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Jan Lievens


Portrait of a Young Man surrounded by Flowers

Quintus Fabius Maximus

The Violin Player

Saint Paul

Pilate Washing his Hands

Portrait of Petrus Egidius de Morrion

Portrait of a girl


The Cardplayers

Youth Embracing a Young Woman,



Portrait of the clergy Caspar Streso

Forest with deer


Portrait of an old man

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Featured Art - Quintus Fabius Maximus by Jan Lievens

Quintus Fabius...

Jan Lievens

Jan Lievens (24 October 1607 – 4 June 1674) was a Dutch painter, usually associated with Rembrandt, working in a similar style.


According to Arnold Houbraken, Jan was the son of Lieven Hendriksze, a tapestry worker (borduurwerker), and was trained by Joris Verschoten. He was sent to Pieter Lastman in Amsterdam at about the age of 10 for two full years. After that he began his career as an independent artist, at about the age of 12 in Leiden.[1] He became something of a celebrity because of his talent at such a young age. Specifically, his copy of Democriet & Herakliet by Cornelis van Haarlem (illustration), and a portrait of his mother Machtelt Jans van Noortzant, were admired. This attracted the attention of Maurice of Nassau, Prince of Orange, around 1620, who bought a life-size painting of a young man reading by the light of a turf-fire. He gave this painting in turn to the English Ambassador, who presented it to James I. This was the reason why, when Lievens was 31, he was invited to the British court.[1] When he returned from England via Calais, he settled in Antwerp, where he married Suzanna Colyn de Nole, the daughter of the sculptor Michiel Colyns, on 23 December 1638.[2] In this period he won many commissions from royalty, mayors, and city halls. According to Houbraken, a Continence of Scipio was painted for the Leiden city hall.[1] A poem by Joost van den Vondel was written in honor of a painting (a schoorsteenstuk, or over the mantel piece) he made for the mayor's office of the Amsterdam city hall (now the Royal Palace of Amsterdam) in 1661.[1] According to the Amsterdams Historisch Museum, this piece survives and depicts Brinno raised on a shield with the Cananefates, after a similar painting by Otto van Veen in 1613.[3]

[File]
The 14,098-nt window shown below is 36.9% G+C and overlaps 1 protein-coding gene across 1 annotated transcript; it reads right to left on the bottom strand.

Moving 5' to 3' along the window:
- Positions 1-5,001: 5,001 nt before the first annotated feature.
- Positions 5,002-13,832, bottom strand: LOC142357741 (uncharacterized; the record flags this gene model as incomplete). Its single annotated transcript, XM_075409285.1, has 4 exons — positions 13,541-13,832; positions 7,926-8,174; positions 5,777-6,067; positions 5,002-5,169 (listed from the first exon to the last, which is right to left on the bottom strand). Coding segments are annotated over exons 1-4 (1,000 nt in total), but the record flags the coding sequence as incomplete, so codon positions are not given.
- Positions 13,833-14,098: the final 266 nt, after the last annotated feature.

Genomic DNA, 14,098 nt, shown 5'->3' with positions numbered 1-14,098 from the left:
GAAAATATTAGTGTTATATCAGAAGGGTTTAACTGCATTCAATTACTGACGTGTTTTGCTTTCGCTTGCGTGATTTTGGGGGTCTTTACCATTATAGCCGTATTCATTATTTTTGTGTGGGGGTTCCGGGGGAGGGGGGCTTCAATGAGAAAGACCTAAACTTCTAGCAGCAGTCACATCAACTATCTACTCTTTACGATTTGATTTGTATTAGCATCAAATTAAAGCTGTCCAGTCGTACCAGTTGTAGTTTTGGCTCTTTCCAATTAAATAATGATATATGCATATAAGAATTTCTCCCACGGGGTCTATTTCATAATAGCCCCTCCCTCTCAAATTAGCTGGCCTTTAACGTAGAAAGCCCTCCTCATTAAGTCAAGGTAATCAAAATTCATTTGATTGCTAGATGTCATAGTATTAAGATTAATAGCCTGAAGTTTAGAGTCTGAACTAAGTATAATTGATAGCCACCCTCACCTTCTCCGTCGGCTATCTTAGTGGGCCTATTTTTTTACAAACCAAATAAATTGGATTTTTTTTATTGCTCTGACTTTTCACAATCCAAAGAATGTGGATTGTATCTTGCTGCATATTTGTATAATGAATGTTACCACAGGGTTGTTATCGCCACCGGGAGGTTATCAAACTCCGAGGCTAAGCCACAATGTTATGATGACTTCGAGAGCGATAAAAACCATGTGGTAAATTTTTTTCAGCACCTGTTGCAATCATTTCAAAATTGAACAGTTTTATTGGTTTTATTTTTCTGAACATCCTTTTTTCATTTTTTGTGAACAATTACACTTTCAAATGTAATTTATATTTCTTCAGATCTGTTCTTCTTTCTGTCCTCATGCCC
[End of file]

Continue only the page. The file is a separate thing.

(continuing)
Jan Lievens's painting of Allegory of Peace. The sitting female allegory of Peace is being crowned by a woman in armor, while trampling the allegory of War under her feet. 1654

Lievens collaborated and shared a studio with Rembrandt van Rijn from about 1626 to 1631. Their competitive collaboration, represented in some two dozen paintings, drawings and etchings,[4] was intimate enough to cause difficulties in the attribution of works from this period. Lievens showed talent for painting in a life-size scale, and his dramatic compositions suggest the influence of the Caravaggisti. In Constantijn Huygens' assessment, Lievens was more inventive, yet less expressive than Rembrandt.[5] The two men split in 1631, when Rembrandt moved to Amsterdam and Lievens to England. In 1656 Rembrandt still owned paintings by his former friend.

During his time in England Lievens painted a portrait for Thomas Howard, 21st Earl of Arundel, and became influenced by the works of Anthony van Dyck. Lievens worked in Antwerp, and cooperated with Adriaen Brouwer. After being a court painter in The Hague and Berlin, he returned to Amsterdam in 1655. After his first wife died he married a sister of Jan de Bray in 1648. After 1672, the Rampjaar Lievens had increasing financial difficulties and his family voided all claims of inheritance on his death due to his debts.
Public Collections

Amsterdam Museum
Mauritshuis, Den Haag
Museo Thyssen-Bornemisza, Madrid
Rijksmuseum Amsterdam[6]
The Walters Art Museum, Maryland
Utah Museum of Fine Arts
Museum de Fundatie, Zwolle
A portrait of Virgil attributed to Lievens is displayed at the Snite Museum of Art at Notre Dame University in South Bend, Indiana.

A young girl

(Dutch) Jan Lievensz. biography in De groote schouburgh der Nederlantsche konstschilders en schilderessen (1718) by Arnold Houbraken, courtesy of the Digital library for Dutch literature
Jan Lievens in the RKD
Brinio op het schild geheven Painting by Otto van Veen
Mariet Westermann, Rembrandt 2000:39.
"Jan Lievens (Getty Museum)". Getty.edu. 2009-05-07. Retrieved 2014-08-14.

Collection Rijksmuseum


Haak, Bob (1969). Rembrandt: His Life, His Work, His Time. trans. from the Dutch by Elizabeth Willems-Treeman. New York: Harry N. Abrams. pp. 42–43. LCCN 69012481.

Artist, Netherlands


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